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Opinion: Everyone’s path to meaningful work is unique, are you in the right lane?

3 min read

The quest for meaningful work is universal, and has sparked various trends like ‘quiet quitting,’ ‘hybrid working,’ and ‘start with why.’ With continued talent shortages, as a jobseeker, you may question how meaningful your own career is. In 2019 we initiated our research into this space and have continued with the 2023 data coming from over 5000 individuals, contributing to our understanding of meaningful work.  

The Impact of Meaningful Work  

The research showed us that job satisfaction, career development, reduced work stress, and improved health and well-being are some of the positive outcomes associated with meaningful work. It’s also good for your bosses. Engaged employees who find meaning in their work demonstrate higher commitment, lower turnover rates, and increased organisational performance, even during challenging times. However, our initial research revealed some significant gaps in previous studies, which lacked consistency in defining and measuring meaningful work, often making generic assumptions about the importance of various factors.  

Meaningful work can differ between individuals and evolves over time. For example, I might be tied to money as a factor of meaningful work but for you it may not be as important. Further, it may be important to me because I have a big mortgage I’m trying to pay down, but once I make a dent in it, the importance of money may become less influential.  

The Integrated Approach

This realisation prompted us to take a new approach. Meaningful work has emerged as a fundamental human need, with employment becoming a primary source of personal identity and significance in today’s society. The integrated approach recognises that meaningful work is a complex relationship between the individual, the job, the organisation, and the surrounding culture. Both psychological and sociological perspectives are essential in defining and evaluating meaningful work, as they shape individuals’ perceptions and values.  

Understanding this interplay is crucial, especially in diverse workplaces, where people from different cultural backgrounds contribute unique perspectives. Different cultures and social systems assign varying values to work activities, significantly impacting the perception of meaningful work. For instance, during the pandemic, societies worldwide celebrated healthcare professionals, highlighting the increased value assigned to their work. Another example is how you view the role of being a stay-at-home parent. This can be quite different depending on whether you are male or female and how your society views those perceptions, even though everything else about the job – the child, the hours, the workplace etc are the same.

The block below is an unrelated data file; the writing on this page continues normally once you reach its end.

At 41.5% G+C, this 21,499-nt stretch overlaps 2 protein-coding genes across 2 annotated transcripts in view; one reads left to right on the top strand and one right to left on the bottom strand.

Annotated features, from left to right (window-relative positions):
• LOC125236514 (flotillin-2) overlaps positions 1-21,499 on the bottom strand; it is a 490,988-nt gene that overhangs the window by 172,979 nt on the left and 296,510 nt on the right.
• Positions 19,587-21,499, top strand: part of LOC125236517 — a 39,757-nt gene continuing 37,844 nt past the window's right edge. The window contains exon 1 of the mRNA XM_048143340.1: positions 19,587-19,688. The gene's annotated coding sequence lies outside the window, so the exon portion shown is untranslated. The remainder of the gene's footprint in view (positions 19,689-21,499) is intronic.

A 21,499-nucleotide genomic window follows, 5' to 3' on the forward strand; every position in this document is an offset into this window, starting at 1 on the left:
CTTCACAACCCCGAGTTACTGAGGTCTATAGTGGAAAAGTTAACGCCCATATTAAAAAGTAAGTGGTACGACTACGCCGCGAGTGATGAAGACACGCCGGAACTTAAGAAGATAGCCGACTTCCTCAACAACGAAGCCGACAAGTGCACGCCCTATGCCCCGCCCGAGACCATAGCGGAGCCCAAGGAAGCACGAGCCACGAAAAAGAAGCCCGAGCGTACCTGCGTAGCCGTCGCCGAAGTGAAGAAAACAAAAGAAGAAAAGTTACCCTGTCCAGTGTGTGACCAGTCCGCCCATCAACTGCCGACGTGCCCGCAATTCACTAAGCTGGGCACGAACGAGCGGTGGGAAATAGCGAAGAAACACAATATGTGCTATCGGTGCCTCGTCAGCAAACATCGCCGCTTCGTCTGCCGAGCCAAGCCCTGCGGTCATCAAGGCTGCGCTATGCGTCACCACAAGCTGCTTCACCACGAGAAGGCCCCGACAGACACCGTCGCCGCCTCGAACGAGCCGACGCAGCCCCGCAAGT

Recognising these diverse perspectives is crucial, especially in multicultural workplaces like Australia, where individuals from various cultural backgrounds contribute to the definition of meaningful work. 

Finding Your Lane 

Our research identified four key factors that contribute to meaningful work: individual, job, organisation, and societal. Each factor encompasses various subsets, and their influence may vary from person to person and evolve over time. While there are no right or wrong answers, certain factors emerged as more popular. In Australia, through the pandemic, the top contributors to meaningful work were workplace safety, team collaboration and purpose. 

However, what is a popular factor may not be true for you.  It is crucial to periodically assess and adapt to evolving priorities and values. As you grow personally and professionally, your perception of meaningful work may shift.  

Taking Action 

Self-reflection will allow you to align your career with your beliefs, values, goals, expectations, and purpose. There are four steps you can take to enhance your connection to meaningful work: 

  1. Reflect – take the time to reflect on this article. Dig into the various resources we share publicly in this field. 
  2. Discuss – how the factors of meaningful work affect you. Find a trusted person who will be objective. 
  3. Take the MWPT (Meaningful Work Profile Tool) – to measure your factors of meaningful work. It is free and available for anyone to use.  
  4. Act – be clear on which actions will help you achieve meaningful work. 

In the pursuit of meaningful work, it is important to acknowledge that everyone’s career path is unique. The definition of meaningful work varies from person to person and encompasses different factors.  By understanding the importance of meaningful work, you can navigate your career journey with a greater sense of purpose and fulfilment. Remember, your path to meaningful work is yours alone, and it is worth investing the time and effort to discover what truly matters to you. 

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Nina Mapson Bone, author of Meaningful Work: Unlock your unique path to career fulfilment, is a highly sought after speaker on the subjects of meaningful work, and talent attraction, retention and development.


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